Thursday, June 23, 2016

“Oh, Mr. Lee, Mr. Lee”

Some mornings, like this morning,  the strangest things come to mind.  In 1957, the Bobbettes released their first hit song “Mr. Lee” in which the narrator proclaimed her devotion to her crush—her school teacher, Mr. Lee.  A few years before that, when I was in the seventh grade, a new English teacher came to our school by the name of Mr. Lee. 

Mr. Lee was a tall,  ruggedly handsome man, with a scar on his right cheek that gave him a stern look.  He was single, but I doubt that any of the girls had a crush on him.  He didn’t own a car and it was his habit to walk the three or so miles to school each day.  At that time very few people walked for exercise or Fitbit, and Mr. Lee’s penchant for walking seemed strange to us.  Mr. Lee walked everywhere and sometimes rather long distances.  On weekends he walked the highways and byways of our rural area and often past my home several miles outside of town. We laughed at Mr. Lee’s behavior.  We considered him a bit odd and made up stories about him.

In the classroom he was a master teacher.  I can still see him “declining sentences” on the chalk board.  He encouraged reading and helped us broaden our vocabularies.  But still we looked upon him as a bit strange.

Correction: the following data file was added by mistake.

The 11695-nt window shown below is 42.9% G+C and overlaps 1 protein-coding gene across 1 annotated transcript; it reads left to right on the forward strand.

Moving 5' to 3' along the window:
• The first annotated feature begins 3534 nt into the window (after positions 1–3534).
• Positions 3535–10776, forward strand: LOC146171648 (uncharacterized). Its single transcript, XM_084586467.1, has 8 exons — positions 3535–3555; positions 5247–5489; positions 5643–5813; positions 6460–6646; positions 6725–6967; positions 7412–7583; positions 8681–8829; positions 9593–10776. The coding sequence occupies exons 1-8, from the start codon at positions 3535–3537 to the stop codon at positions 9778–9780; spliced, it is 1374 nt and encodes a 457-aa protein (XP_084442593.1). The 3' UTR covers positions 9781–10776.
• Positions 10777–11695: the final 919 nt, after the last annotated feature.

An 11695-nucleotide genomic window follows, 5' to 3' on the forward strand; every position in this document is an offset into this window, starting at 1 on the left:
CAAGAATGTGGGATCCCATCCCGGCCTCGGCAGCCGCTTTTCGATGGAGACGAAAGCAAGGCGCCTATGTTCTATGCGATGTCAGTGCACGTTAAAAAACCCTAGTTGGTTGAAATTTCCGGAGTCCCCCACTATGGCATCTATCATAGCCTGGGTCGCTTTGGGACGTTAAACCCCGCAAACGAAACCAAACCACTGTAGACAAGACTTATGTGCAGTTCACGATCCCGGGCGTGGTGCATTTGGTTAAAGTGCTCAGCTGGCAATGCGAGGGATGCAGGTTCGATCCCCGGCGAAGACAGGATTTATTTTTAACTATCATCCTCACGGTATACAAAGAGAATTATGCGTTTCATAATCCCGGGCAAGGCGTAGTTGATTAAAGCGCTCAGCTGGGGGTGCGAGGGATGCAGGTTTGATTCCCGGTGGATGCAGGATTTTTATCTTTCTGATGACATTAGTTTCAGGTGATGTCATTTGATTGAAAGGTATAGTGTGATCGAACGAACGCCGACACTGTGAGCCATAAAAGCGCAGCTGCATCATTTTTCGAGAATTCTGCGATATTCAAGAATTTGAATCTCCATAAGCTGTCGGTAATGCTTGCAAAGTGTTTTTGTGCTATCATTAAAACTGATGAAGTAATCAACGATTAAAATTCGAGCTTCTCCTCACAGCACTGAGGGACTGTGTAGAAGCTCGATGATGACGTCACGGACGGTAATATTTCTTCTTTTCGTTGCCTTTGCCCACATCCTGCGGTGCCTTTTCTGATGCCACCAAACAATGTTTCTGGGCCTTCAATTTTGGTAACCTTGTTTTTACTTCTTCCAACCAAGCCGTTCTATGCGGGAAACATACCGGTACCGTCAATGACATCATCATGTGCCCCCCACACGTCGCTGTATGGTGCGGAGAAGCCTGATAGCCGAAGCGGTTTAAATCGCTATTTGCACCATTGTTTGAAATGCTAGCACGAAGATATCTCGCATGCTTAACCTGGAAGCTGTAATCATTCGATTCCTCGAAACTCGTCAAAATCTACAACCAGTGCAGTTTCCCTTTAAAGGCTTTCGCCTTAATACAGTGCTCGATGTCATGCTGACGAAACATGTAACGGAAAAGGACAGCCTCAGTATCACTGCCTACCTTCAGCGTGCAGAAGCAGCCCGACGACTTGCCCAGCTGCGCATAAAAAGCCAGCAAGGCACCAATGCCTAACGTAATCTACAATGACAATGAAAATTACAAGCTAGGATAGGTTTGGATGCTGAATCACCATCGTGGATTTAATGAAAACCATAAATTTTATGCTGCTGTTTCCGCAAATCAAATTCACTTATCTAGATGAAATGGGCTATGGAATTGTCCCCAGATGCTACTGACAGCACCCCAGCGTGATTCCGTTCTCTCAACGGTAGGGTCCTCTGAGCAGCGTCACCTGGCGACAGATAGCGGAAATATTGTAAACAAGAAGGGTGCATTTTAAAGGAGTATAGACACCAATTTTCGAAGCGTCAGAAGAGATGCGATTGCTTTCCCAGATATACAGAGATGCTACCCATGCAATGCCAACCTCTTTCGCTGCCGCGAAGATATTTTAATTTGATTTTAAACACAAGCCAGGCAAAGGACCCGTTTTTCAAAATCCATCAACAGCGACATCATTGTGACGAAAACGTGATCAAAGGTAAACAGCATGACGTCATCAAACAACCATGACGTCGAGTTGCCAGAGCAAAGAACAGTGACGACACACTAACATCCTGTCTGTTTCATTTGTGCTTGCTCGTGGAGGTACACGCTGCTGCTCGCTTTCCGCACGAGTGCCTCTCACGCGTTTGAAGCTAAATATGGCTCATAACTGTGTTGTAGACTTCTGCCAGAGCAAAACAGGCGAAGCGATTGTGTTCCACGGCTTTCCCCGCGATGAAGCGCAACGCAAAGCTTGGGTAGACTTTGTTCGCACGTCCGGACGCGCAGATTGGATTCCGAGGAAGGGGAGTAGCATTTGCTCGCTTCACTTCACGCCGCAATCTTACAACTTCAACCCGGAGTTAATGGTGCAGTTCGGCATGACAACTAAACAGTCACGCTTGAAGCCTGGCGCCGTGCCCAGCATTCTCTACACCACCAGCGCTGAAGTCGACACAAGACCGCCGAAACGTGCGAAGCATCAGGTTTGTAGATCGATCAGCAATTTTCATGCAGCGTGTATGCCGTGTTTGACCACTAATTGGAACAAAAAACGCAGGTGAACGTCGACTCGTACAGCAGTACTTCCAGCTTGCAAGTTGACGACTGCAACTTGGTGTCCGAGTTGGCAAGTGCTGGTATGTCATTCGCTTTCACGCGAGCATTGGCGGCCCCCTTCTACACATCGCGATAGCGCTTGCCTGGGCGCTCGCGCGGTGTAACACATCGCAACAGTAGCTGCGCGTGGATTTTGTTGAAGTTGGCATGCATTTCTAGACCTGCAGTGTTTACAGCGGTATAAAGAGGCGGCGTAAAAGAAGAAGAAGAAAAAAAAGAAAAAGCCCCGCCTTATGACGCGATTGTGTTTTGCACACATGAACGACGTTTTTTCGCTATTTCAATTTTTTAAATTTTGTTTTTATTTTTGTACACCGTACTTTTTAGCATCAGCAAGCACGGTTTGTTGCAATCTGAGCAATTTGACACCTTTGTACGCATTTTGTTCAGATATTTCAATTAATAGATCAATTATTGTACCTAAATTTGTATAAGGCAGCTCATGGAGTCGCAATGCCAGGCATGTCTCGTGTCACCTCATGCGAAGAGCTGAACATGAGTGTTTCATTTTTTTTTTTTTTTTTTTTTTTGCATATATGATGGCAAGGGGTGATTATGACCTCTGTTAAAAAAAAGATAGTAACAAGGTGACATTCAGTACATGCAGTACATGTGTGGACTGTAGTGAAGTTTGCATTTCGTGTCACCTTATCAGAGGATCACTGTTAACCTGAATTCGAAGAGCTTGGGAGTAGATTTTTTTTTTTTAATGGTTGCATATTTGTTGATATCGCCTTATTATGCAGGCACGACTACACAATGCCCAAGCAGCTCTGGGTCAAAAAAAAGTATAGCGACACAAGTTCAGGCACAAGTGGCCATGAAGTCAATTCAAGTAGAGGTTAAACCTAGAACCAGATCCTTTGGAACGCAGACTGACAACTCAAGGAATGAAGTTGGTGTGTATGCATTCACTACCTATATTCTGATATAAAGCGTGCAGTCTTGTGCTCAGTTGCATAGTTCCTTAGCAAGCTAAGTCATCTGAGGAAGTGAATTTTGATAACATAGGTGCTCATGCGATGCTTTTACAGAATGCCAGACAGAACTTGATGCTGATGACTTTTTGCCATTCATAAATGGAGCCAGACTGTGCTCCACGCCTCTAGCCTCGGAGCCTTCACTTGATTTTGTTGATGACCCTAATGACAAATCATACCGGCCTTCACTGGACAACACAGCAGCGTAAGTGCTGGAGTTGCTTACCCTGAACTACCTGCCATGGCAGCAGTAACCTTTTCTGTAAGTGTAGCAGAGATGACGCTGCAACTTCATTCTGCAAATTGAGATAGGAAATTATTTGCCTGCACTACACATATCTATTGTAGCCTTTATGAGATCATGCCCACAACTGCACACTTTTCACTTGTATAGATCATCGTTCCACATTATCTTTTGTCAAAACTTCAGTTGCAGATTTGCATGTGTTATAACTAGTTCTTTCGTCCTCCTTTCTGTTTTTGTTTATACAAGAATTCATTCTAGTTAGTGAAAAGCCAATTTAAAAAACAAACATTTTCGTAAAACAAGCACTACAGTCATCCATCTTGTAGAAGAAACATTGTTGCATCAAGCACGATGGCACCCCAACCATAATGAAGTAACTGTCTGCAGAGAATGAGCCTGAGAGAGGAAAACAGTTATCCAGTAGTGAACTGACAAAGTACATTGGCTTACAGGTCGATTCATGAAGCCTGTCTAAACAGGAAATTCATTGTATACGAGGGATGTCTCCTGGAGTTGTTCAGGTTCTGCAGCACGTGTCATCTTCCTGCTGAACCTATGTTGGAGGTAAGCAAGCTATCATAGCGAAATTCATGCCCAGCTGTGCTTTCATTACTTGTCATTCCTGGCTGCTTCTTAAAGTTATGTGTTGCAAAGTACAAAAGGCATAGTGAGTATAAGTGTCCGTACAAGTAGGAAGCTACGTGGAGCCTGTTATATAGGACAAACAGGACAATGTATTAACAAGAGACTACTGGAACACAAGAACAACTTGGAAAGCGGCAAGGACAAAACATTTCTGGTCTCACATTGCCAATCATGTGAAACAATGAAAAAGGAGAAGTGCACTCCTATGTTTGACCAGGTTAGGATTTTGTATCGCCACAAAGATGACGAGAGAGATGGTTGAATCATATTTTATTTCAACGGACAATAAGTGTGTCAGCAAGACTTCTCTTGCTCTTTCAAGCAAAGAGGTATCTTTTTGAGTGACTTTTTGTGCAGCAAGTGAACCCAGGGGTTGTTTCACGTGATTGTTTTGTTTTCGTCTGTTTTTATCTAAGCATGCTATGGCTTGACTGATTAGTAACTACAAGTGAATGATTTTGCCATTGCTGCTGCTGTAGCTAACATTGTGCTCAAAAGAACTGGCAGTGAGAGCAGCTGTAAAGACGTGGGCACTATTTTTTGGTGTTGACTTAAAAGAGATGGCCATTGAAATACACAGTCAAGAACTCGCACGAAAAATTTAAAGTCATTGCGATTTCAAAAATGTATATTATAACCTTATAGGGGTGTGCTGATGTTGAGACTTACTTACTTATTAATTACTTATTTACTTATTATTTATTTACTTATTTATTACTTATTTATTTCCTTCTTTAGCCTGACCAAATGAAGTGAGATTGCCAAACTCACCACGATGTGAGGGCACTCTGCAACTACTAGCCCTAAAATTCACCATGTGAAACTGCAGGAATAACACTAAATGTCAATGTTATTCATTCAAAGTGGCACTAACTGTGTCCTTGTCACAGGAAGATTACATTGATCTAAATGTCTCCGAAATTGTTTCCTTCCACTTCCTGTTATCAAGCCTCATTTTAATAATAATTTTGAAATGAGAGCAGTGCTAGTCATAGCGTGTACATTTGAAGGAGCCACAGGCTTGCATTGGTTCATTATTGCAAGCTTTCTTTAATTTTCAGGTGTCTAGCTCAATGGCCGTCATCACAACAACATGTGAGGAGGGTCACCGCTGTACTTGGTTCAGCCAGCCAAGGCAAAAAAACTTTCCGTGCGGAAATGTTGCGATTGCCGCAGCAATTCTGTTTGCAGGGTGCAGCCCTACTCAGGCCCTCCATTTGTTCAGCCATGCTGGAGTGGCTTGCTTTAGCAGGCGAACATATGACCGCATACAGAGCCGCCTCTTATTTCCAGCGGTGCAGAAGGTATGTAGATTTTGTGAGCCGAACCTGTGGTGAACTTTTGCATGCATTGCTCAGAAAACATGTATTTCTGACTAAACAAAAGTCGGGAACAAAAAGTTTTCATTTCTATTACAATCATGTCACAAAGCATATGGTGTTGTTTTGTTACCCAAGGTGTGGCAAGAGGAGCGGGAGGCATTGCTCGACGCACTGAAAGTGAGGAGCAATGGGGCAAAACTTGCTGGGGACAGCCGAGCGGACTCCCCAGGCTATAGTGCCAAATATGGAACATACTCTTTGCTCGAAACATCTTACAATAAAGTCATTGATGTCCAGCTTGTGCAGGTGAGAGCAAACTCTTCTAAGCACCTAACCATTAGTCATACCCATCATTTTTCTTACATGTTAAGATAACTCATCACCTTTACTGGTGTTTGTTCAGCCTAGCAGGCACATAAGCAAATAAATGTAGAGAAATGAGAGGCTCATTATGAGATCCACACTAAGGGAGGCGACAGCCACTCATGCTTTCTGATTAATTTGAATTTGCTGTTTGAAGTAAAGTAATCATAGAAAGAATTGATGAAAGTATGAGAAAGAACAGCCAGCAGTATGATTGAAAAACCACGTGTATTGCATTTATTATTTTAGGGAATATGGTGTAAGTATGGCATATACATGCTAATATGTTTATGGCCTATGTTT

One weekend when I saw Mr. Lee walking past our house, I went out to meet him and walked with him.  I told him about the caves down along the Walkill River and he said he’d like to see them.  So it was that I began to walk with Mr. Lee and came to know him. During one of those walks I asked him if he would be willing to help at our Boy Scout meetings.  Mr. Lee agreed and our scout troop benefited from his being with us.

Walking alongside Mr. Lee made all the difference for me.  It is amazing how we see looking from a distance—and how we see when we get up close?  Mr. Lee was a Korean War veteran and his walking was not some strange act, but his way of dealing with a leg wound he had received in the war.  Mr. Lee came into a town and a school as a stranger and “strangers” are made “strange” by those who refuse to receive them.  I learned a valuable lesson from Mr. Lee.  There are no strangers unless we make them so.    “One, two, three.  Look at Mr. Lee.  Three, four, five.  Look at him jive, Mr. Lee, Mr. Lee.  Oh, Mr. Lee, Mr. Lee!”

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